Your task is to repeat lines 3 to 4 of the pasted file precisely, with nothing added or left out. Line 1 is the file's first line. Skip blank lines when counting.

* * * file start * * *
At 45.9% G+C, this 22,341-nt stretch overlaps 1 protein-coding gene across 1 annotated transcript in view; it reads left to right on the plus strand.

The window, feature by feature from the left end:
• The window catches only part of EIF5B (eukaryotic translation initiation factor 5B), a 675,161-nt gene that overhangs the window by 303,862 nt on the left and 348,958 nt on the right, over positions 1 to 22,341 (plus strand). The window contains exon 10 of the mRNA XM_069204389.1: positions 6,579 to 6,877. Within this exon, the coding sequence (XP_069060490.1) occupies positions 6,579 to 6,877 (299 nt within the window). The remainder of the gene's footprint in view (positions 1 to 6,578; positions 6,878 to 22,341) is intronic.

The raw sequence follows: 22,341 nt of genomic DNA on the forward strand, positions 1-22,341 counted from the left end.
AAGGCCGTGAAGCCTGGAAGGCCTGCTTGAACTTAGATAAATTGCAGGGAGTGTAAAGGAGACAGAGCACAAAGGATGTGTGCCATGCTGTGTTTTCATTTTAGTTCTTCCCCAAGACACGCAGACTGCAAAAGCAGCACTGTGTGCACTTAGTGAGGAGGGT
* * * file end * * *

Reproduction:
• The window catches only part of EIF5B (eukaryotic translation initiation factor 5B), a 675,161-nt gene that overhangs the window by 303,862 nt on the left and 348,958 nt on the right, over positions 1 to 22,341 (plus strand). The window contains exon 10 of the mRNA XM_069204389.1: positions 6,579 to 6,877. Within this exon, the coding sequence (XP_069060490.1) occupies positions 6,579 to 6,877 (299 nt within the window). The remainder of the gene's footprint in view (positions 1 to 6,578; positions 6,878 to 22,341) is intronic.

The raw sequence follows: 22,341 nt of genomic DNA on the forward strand, positions 1-22,341 counted from the left end.